The International Campaign For Justice in Bhopal
A great catastrophe, followed by years of sickness, poverty and injustice can overwhelm and crush the human spirit, or it can enable ordinary people to discover that they are extraordinary. Such people find that they have the grit to survive, the defiance to face their persecutors and the courage to fight back. Out of shared struggle, even in the midst of terrible sickness, comes strength, the joy of friendship, and the realisation that they are not weak, powerless or contemptible. They are in fact possessed of great power – power to bring about political change, do real good in their community and in the world.
In Bhopal, some of the poorest, most helpless people on earth, sick, living on the edge of starvation, illiterate, without funds, powerful friends or political influence, have for the last 26 years struggled for their lives against the world’s biggest chemical corporation, its allies in the US and Indian governments and tycoons and an army of hired lawyers, lobbyists and PR agents.
It’s a struggle of those who have nothing against those who have it all. Where many Bhopal survivors can barely afford one meal a day the company has limitless wealth. Since 2006 Dow has spent around $200 million on ads portraying it as a caring benefactor of humanity. The company has been fined for bribing officials, it is known to have lied, attempted to subvert democracy, bullied politicians and twisted the laws of two nations to avoid justice in either. The Bhopalis, seeking help from their own government, have been instead abandoned to their fate, ignored by politicians, fleeced by corrupt officials, swindled by moneylenders and unscrupulous quacks, not infrequently arrested, kicked and beaten by the police for daring to protest.
Every authority that owes the Bhopal survivors a duty of care has failed them. Having no one else to turn to, they have been forced to help themselves and have discovered that the poorest slums are full of talent. From this humblest of communities has come a remarkable flowering of political intelligence, social service, medicine, art, science and music.
As we continue to celebrate their successes, we must remember that everything they have achieved has been won against brutal opposition, in a context of struggle and suffering of which there is still no end in sight.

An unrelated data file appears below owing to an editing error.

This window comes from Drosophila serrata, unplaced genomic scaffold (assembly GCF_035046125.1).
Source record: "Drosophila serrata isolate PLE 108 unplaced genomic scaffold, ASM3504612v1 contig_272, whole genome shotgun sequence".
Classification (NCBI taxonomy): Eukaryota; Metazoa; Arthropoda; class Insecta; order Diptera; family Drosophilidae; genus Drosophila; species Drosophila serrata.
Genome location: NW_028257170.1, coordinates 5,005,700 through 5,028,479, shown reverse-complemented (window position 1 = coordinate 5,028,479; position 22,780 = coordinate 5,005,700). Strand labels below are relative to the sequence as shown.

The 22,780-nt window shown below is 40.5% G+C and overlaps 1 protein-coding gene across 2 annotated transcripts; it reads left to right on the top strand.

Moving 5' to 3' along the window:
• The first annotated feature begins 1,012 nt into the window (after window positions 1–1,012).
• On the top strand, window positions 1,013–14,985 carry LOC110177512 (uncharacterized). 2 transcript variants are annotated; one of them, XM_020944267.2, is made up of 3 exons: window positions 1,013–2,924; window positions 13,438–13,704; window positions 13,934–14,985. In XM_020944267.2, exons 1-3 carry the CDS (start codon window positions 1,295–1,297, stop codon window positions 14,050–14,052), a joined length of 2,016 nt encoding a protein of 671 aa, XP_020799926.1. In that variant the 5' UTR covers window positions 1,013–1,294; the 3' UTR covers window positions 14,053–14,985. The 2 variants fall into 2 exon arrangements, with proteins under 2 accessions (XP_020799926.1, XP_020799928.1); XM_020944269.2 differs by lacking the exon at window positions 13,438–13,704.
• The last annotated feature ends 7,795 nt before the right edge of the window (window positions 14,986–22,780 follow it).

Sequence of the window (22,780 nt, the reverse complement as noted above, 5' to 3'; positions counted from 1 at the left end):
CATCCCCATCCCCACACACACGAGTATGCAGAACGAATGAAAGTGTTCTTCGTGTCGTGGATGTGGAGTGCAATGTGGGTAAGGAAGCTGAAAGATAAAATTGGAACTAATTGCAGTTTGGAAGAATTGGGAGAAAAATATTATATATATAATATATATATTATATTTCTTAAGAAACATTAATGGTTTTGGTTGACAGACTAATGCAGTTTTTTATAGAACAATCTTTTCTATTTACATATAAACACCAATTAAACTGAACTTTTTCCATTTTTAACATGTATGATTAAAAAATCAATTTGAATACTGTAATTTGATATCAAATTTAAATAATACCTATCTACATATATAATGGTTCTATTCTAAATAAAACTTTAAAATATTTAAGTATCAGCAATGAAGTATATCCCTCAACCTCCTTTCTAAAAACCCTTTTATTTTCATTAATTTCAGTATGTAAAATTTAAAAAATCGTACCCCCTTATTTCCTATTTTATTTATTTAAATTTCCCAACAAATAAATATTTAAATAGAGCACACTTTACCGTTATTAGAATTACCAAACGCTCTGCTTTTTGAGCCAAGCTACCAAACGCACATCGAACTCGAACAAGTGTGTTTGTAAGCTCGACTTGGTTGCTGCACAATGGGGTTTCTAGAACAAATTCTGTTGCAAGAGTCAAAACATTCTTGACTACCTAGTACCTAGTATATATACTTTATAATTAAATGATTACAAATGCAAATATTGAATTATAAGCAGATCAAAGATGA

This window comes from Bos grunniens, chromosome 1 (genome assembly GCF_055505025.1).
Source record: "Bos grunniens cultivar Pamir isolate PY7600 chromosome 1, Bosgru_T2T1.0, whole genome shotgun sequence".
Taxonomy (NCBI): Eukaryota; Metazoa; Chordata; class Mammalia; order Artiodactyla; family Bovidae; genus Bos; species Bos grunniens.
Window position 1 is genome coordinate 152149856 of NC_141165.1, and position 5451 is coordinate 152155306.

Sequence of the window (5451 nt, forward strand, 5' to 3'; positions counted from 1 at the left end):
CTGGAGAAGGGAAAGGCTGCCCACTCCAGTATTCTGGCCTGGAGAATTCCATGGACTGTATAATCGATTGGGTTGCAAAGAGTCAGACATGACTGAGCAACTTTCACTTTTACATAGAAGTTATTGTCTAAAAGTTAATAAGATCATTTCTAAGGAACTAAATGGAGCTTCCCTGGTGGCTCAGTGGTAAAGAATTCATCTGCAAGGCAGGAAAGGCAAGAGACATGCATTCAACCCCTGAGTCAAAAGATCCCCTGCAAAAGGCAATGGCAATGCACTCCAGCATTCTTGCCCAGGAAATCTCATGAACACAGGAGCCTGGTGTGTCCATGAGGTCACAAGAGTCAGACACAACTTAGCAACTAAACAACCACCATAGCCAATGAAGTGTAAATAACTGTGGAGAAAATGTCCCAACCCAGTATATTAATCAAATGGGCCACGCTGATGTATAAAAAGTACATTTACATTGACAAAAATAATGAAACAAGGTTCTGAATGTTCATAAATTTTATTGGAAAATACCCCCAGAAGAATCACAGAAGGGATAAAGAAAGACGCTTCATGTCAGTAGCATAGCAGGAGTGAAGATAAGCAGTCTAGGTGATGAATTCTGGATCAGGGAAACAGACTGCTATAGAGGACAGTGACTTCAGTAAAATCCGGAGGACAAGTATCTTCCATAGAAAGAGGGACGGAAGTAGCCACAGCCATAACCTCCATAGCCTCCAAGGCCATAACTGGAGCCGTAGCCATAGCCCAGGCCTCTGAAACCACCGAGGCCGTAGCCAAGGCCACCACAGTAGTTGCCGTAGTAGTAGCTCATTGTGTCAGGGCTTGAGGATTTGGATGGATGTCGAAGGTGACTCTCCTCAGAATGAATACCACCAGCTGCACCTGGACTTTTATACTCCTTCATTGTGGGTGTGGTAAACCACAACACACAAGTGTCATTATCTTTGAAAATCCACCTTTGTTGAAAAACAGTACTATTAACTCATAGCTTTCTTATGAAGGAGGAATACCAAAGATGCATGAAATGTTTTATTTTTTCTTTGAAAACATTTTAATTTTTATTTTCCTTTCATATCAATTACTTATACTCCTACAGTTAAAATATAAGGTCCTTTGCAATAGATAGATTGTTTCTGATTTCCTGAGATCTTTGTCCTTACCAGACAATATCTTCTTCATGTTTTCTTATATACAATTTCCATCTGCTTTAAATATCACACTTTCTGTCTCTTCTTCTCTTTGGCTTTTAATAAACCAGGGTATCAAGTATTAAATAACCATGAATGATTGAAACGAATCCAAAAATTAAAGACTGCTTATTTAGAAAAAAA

The Bhopali survivors have now made three long marches to Delhi, in 1989, 2006 and 2008. They’ve endured extremes of heat and cold, slept in deserts and snake-infested jungles and walked through badlands ruled by bandits. Some women have been on all three walks. Most can look back on a lifetime of struggle: street demos, sit-ins, roadblocks, boycotts, graffiti-actions, fly-poster campaigns, hunger-strikes with and without water. They’ve staged exhibitions, satirical awards, music concerts, street theatre and created some of the most extraordinary protest art ever seen. All these things, plus the torches and banners, the songs and slogans like ‘Women Of Bhopal: Flames Not Flowers’, and the famous Beat Dow With a Broom campaign are part of the Bhopal survivors’ efforts to win proper healthcare for themselves and their families, and to bring to justice those responsible for the tens of thousands of damaged, sick and dead.
In 2002, Outlook India magazine wrote:
‘Bhopal isn’t only about charred lungs, poisoned kidneys and deformed foetuses. It’s also about corporate crime, multinational skullduggery, injustice, dirty deals, medical malpractice, corruption, callousness and contempt for the poor. Nothing else explains why the victims’ average compensation was just $500 – for a lifetime of misery. Yet the victims haven’t given up. Their struggle for justice and dignity is one of the most valiant anywhere. They have unbelievable energy and hope. The fight has not ended. It won’t, so long as our collective conscience stirs.’
The Bhopal Medical Appeal & the ICJB
The Bhopal Medical Appeal is a member of the International Campaign for Justice in Bhopal (ICJB) which seeks to obtain justice for the survivors in Bhopal. Most of the ICJB’s aims have medical significance – for example, the provision of proper medical relief, including for people born since the disaster who suffer from gas- and water-poisoning, adequate compensation for past medical bills and loss of livelihood, and the clean-up of the factory, which continues to poison nearby land and drinking water supplies.
We have close working relationships with those involved in the justice campaign. Some people are involved as volunteers in both.
As far as funding is concerned, monies donated to the Bhopal Medical Appeal go solely for the purpose of medical relief in Bhopal. The ICJB does not and has never received any funding from the Bhopal Medical Appeal.
For more information about the ICJB, please see www.bhopal.net